Saturday, 20 July 2013

The Town in Bloom by Dodie Smith

1965  Part 2 chapter 10   set in the mid-1920s





[Narrator Mouse is attending a garden party at a village in the country. She is helping with the entertainment, her friends are coming as visitors]

I hoped to see some pretty dresses but most of the gentry wore drab-looking silk, and the villagers wore drab cotton. Not one dress, in my view, qualified as a real garden-party dress. I remembered that Molly, LIlian and Zelle had worried about what they should wear…

A large, chauffeur-driven car pulled up at the garden gate and out got three absolute visions in fluttering printed chiffon. Molly’s was mainly pale green, Lilian’s was pink and mauve, and Zelle’s was beige and white. All their dresses – and their hats – were the apotheosis of garden-party clothes




[Later] I found I looked pretty awful... My grey linen dress with its spotless white collar (“like” a Puritan Maid, according to Aunt Marion) was creased and the collar no longer spotless. I felt in no mood to mingle with the girls in their chiffon glory.




observations: On a sunny summer's weekend, wouldn't we all like to be going to a garden party? All the young women's lives will be changed at this event  – it is a very traditional book in many ways, even though it is also quite weird. The girls have a surprisingly modern attitude to sex, deceit and adultery: most unlike Cassandra in I Capture the Castle. This book is to Castle as The Whicharts is to Ballet Shoes in Noel Streatfeild world – see more about this here.

When it was published, one reviewer said it was ‘a book with no tone whatsoever’, and others criticized it as being out of step with the times. Valerie Groves wrote a biography of the author, Dear Dodie, which makes fascinating reading: it is clear from it just how autobiographical Town is, what an odd life DS led, and that the girls’ attitudes to sex in this book were very much shared by DS, who had a surprisingly racy time in her teens and twenties – only just hanging on to her amateur status, as Dodie Smith rather startlingly said.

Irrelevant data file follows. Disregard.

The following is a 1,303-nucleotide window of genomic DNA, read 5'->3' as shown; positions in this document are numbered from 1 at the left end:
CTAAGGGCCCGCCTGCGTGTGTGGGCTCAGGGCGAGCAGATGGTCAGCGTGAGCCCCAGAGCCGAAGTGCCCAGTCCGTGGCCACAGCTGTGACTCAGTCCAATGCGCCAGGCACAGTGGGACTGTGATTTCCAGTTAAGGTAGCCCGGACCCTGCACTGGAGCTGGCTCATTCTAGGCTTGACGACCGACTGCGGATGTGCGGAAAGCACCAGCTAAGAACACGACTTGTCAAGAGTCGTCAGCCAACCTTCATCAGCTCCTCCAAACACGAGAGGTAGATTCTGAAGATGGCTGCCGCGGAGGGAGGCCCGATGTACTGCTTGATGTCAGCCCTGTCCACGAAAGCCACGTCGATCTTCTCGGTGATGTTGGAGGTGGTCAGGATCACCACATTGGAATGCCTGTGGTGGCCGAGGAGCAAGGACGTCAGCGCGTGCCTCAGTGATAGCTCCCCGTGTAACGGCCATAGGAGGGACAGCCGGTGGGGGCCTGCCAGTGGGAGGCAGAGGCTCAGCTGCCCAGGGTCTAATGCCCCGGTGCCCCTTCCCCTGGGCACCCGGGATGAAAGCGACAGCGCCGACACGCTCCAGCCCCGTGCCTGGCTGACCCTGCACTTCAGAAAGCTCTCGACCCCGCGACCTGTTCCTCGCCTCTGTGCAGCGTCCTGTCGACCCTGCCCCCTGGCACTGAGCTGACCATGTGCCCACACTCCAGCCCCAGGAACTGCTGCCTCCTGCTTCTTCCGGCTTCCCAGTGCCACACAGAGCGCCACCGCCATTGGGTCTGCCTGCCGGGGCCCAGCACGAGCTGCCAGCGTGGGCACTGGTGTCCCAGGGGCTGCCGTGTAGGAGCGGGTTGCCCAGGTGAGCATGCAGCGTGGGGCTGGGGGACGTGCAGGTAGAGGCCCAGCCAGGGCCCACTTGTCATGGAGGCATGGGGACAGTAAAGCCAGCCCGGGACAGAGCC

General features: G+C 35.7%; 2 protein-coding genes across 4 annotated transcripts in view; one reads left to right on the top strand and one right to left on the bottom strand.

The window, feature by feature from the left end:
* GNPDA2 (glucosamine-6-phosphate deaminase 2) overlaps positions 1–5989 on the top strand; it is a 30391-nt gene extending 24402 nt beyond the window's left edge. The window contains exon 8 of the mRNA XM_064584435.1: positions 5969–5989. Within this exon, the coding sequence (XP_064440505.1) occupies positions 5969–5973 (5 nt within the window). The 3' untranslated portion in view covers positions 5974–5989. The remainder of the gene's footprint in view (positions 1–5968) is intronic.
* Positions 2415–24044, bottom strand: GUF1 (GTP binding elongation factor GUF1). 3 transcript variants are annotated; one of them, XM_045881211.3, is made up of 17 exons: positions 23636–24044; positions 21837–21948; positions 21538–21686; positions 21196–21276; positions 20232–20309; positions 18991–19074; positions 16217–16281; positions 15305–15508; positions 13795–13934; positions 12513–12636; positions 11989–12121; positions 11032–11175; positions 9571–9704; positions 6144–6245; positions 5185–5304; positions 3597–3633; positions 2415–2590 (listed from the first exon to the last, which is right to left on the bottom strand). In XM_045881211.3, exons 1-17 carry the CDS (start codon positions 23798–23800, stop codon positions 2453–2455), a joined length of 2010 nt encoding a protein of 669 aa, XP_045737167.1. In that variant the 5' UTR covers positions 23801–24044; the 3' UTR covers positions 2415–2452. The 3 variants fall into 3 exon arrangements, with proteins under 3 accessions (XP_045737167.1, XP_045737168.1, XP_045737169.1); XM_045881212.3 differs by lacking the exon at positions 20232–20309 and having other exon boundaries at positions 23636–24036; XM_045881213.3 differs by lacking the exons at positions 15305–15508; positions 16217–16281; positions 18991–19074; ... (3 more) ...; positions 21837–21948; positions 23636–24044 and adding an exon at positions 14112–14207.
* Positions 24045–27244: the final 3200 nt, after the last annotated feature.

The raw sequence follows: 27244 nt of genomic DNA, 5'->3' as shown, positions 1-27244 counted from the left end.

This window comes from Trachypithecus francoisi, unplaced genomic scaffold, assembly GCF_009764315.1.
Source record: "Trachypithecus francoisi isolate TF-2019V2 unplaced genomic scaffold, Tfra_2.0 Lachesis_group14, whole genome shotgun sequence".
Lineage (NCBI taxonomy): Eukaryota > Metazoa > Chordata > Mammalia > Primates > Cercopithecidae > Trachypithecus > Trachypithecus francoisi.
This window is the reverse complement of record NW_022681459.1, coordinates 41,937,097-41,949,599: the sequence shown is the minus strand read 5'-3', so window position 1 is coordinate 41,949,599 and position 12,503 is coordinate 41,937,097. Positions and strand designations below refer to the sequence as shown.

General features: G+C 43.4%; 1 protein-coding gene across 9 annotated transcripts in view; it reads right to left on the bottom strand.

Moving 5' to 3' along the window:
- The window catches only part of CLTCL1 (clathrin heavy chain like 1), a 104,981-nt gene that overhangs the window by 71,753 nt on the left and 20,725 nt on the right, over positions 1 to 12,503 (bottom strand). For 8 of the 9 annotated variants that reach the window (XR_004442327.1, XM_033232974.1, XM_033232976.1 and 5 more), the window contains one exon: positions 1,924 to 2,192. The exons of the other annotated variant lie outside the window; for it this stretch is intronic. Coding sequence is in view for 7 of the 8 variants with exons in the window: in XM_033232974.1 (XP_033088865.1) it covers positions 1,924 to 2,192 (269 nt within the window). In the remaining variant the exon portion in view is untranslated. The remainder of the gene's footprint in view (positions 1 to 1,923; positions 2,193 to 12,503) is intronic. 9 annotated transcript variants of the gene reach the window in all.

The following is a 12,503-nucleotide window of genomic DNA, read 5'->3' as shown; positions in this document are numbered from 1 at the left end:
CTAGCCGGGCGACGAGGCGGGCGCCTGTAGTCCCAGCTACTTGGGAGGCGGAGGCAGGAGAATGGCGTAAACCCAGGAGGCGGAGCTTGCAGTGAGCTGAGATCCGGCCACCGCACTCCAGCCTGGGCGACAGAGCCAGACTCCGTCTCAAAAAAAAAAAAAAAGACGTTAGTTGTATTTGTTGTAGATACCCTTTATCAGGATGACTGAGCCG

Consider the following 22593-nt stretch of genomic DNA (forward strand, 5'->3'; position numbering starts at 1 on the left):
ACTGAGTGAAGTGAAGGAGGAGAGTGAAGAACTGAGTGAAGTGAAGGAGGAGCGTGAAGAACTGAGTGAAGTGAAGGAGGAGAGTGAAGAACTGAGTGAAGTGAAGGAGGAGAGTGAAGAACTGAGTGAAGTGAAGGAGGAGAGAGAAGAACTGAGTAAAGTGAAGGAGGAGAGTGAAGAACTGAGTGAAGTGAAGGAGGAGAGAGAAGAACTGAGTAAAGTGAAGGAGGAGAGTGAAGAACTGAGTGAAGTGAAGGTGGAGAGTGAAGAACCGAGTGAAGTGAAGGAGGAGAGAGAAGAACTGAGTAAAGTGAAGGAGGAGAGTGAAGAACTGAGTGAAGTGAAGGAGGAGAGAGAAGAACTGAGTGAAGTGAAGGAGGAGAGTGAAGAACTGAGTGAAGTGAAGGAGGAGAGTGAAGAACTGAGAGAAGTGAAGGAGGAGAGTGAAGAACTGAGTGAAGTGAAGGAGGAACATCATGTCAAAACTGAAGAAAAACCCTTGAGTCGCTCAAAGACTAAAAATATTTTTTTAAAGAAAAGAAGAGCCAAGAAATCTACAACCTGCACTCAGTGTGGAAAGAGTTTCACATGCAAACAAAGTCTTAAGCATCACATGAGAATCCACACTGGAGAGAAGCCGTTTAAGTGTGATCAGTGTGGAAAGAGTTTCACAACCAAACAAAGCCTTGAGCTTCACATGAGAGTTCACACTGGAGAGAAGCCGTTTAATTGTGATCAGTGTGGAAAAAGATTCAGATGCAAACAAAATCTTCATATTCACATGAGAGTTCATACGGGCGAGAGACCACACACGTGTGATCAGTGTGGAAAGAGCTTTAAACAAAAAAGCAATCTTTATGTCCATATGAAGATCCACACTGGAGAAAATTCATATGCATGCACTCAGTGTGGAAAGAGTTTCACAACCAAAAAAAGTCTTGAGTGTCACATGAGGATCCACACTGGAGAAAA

Links on the blog: Town in Bloom features here and here, I Capture the Castle here and here. Garden parties of sorts here and here.

Top picture is from the Thomas Lennon collection at the Australian Powerhouse Museum, the lower one from the State Library of Queensland.





2 comments:

  1. Moira - What a great look at attitudes and life in that time and that place. And what an interesting contrast between the girls' attitudes and the more conservative views of the time. I love those garden party 'photos too. :-)

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    1. It's a very funny book, and although conventional in some ways, it can still surprise you in others!

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